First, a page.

The House of the Spirits

Categories: House

Both Yvette and Transito Soto are prostitutes in their respective texts, although they became prostitutes under different circumstances. Yvette was forced to become an army prostitute after following the Swedish army and being ditched by Peter Lamb, who also happens to be the Cook in the story, leaving her with no other option for survival. She regrets her decision in “running after him [The Cook].” (Brecht 1939, 16). Transito Soto, on the other hand, was already introduced to us as a prostitute working in the Red Lantern.

She was a prostitute with an ambition, for her goal was to go to the capital to be rich and famous (Allende 1982, 69).

Both characters’ roles were to help or support the protagonist and their family of their respective story. For Yvette, she fulfills her role by warning Kattrin to not get involved with soldiers, telling the truth about the Cook, and, more importantly, giving her best effort to save Swiss Cheese’s life. She convinces the Colonel she was with to buy Mother Courage’s cart for her so that Mother Courage would have the money to save Swiss Cheese.

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Yvette also served as the negotiator for Mother Courage to the sergeant in charge of Swiss Cheese’s execution. It was all for naught unfortunately. Transito Soto fulfills her role by using her connections in the government to rescue Alba from the concentration camp. She did this to repay her debt of the fifty pesos she was given by Esteban Trueba (Allende 1982, 69).

In a war, there will always be the little people who get caught up in chaos.

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Mother Courage, her children, and Yvette were no exceptions. The little people did what was necessary to survive. Mother Courage had the cart, Yvette had only her body and good looks and as such, peddling goods and prostitution respectively were their only means of being able to feed themselves. It’s quite hard to count on generosity in war. Most people gain nothing and lose something and in the case of Mother Courage, she never really gained any real profit and lost all three of her children. A lucky few get a break and manage to gain something. Yvette married a wealthy and powerful Colonel and secured her future at the cost of her beauty since she is described as much older, fatter, heavily powdered and leaning on a stick in her last appearance (Brecht 1939, 30). With her being an army prostitute, Yvette was safe as she was surrounded by soldiers. With her position, she was also able to catch the eyes of men who had high positions within the military hierarchy. She was lucky in this regard and managed to connect with the people in power during the war, such as the Colonel, and eventually seduce one into making her wealthy. She was one of the lucky few who remained relatively untouched by the war, as opposed to everyone else who was very affected or even became dependent on the war.

Transito Soto’s first scene was a foreshadowing to when she would repay Esteban Trueba’s rare act of generosity by saving Alba. To get to that point, she had to build up her reputation and establish connections. She planned to do this by being a prostitute in the city as evidenced by her stating the purpose of the fifty pesos; “For a train ticket, a red dress, high-heeled shoes, a bottle of perfume, and a permanent.” (Allende 1982, 69), and eventually run the Christopher Columbus, a brothel which would become famous under her management as the story progressed. Her skills as a prostitute, as well as her personality, manages to placate men like Esteban Trueba, men who had violent tempers and acted out violently, men who held positions of power and had a vice for sex, and this is what allows her to establish her reputation and grow from there. The next time Esteban visited her was when Clara was pregnant with Jaime and Nicolas. He insisted that she owe him a favor for the fifty pesos he gave all those years ago instead of paying back the fifty pesos adjusted for inflation (Allende 1982, 116). She starts off as someone who is indebted to Esteban Trueba, and it becomes apparent that as she gained influence, she became one of those “friends in high places”, who Esteban asks to repay the favor by saving Alba when he finds out she has connections in the military.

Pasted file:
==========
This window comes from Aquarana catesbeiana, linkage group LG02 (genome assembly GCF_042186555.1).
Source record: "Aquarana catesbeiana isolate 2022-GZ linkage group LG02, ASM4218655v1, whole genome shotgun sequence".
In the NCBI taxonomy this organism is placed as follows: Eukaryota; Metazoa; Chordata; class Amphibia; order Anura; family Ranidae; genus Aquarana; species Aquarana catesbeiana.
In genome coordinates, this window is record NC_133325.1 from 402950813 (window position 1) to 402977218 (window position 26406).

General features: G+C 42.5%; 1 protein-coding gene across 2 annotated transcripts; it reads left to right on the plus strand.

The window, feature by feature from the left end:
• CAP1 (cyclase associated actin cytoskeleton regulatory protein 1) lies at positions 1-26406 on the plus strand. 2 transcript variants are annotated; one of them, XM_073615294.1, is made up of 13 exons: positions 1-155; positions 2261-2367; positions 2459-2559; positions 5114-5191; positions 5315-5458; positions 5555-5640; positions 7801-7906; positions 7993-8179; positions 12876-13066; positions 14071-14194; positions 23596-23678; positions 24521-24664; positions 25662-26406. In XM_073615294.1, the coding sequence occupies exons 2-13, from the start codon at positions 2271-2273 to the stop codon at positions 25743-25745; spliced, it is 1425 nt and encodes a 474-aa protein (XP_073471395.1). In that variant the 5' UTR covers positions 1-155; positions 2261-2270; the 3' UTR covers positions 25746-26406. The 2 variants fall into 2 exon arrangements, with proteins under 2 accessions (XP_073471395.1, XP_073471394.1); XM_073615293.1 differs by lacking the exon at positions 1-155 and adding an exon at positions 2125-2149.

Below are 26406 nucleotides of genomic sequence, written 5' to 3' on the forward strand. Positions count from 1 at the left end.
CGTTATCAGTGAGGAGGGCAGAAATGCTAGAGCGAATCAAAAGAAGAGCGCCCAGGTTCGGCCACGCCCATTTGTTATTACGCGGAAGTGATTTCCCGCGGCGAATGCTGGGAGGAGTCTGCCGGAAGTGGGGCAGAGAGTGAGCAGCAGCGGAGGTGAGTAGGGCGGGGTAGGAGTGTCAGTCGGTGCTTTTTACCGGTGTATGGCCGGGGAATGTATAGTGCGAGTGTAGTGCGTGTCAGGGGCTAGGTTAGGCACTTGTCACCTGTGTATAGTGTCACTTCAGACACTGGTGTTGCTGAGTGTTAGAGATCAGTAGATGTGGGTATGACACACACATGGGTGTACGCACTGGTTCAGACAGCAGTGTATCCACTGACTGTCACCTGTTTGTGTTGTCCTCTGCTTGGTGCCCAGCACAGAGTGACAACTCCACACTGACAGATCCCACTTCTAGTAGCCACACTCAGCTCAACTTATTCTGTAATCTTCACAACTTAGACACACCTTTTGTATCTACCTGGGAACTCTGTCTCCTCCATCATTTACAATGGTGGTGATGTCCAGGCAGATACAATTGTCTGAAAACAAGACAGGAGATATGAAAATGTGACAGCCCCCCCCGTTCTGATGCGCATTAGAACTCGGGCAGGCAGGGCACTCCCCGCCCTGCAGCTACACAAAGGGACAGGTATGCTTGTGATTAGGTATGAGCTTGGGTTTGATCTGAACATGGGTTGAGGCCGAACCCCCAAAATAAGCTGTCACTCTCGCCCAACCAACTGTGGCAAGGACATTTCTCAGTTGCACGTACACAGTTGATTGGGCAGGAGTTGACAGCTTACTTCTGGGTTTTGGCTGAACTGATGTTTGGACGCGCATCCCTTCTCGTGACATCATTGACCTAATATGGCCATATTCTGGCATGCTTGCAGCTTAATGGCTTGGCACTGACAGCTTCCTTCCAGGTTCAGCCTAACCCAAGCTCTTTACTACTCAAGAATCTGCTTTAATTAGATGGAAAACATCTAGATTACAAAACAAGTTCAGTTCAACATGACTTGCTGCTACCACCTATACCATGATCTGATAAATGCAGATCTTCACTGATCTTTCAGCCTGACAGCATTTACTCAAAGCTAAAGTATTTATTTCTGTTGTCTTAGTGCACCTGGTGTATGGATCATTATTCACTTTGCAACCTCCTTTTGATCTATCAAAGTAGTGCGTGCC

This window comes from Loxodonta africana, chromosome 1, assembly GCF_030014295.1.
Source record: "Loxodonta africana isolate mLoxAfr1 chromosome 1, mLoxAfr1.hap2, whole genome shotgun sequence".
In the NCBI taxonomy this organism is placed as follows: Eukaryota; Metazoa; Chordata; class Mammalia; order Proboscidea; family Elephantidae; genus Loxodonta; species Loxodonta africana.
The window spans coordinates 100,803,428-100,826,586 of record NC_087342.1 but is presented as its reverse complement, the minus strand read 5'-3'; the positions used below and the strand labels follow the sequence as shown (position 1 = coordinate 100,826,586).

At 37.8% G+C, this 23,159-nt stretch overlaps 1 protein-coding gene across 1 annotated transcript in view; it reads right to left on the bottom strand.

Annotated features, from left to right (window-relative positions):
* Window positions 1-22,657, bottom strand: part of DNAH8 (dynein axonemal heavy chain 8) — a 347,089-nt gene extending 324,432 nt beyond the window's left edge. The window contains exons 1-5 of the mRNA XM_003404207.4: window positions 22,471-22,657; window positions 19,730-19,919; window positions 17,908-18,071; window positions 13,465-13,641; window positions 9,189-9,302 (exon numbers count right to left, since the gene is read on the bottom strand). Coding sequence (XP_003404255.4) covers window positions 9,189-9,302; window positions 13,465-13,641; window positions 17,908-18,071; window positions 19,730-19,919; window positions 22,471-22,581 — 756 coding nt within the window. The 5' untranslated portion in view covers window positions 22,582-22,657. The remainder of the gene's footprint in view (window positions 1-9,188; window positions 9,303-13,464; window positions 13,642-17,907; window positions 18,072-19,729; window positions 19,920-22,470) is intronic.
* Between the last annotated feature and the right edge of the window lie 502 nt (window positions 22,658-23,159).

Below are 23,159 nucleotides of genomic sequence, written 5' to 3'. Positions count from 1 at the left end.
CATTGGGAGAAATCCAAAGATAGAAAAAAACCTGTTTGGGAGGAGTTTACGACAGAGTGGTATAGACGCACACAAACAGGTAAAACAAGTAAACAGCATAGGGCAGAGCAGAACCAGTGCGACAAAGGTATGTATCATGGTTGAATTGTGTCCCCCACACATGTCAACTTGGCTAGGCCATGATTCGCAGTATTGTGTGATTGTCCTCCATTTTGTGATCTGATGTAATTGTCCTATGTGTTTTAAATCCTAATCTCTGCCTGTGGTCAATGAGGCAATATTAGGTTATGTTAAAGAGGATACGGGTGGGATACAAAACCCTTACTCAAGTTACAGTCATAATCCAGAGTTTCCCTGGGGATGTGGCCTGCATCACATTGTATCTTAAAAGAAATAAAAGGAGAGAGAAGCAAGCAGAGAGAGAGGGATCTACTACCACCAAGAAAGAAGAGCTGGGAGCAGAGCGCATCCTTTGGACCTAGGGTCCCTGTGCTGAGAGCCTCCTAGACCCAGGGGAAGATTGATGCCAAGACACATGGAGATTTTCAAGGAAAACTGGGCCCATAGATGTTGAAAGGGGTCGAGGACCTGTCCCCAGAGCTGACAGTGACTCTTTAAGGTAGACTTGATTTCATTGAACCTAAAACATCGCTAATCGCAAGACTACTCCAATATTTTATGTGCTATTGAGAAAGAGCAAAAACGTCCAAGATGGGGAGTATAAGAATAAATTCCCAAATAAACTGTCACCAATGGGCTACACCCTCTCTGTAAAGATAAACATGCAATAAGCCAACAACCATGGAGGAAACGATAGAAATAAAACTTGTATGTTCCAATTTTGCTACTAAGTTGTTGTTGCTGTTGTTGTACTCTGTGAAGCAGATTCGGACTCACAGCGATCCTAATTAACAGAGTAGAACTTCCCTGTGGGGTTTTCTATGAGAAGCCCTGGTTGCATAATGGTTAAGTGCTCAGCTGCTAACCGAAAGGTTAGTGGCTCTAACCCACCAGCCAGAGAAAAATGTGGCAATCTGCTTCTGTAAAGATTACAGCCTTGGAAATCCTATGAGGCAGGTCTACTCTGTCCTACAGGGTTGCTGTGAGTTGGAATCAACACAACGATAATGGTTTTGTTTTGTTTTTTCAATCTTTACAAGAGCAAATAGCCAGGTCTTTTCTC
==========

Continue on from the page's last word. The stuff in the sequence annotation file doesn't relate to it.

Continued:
Yvette symbolizes the desperation of people to survive and the measures they will take in order to do so. All she had was her body and good looks so she resorted to prostitution in the army to keep her safe and feed herself. This is highlighted in the scene where she asks the Colonel, a man high up in the military hierarchy, to buy Mother Courage’s cart for her. Yvette also symbolizes the reality that war will always take something from you. In Yvette’s case, it took her beauty and gave her wealth and a secure future. For most of the other characters, it gave them death or loneliness as it took their lives or the lives of their loved ones such as Mother Courage and her children, as well as ruin relationships such as the one between Mother Courage and the Cook where she leaves with her daughter, leaving him alone. Transito Soto’s rise in influence is parallel with Esteban Trueba’s decline in physical, mental health, and political influence. When they see each other for the last time, all Esteban has is Alba, his grand-daughter, who is in military custody, and he asks for Transito’s help in rescuing her, and she does so by using the influence that Esteban now lacks. Transito also symbolizes the shift in power from man and woman.

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The House of the Spirits. (2019, Dec 14). Retrieved from https://studymoose.com/the-house-of-the-spirits-essay

The House of the Spirits

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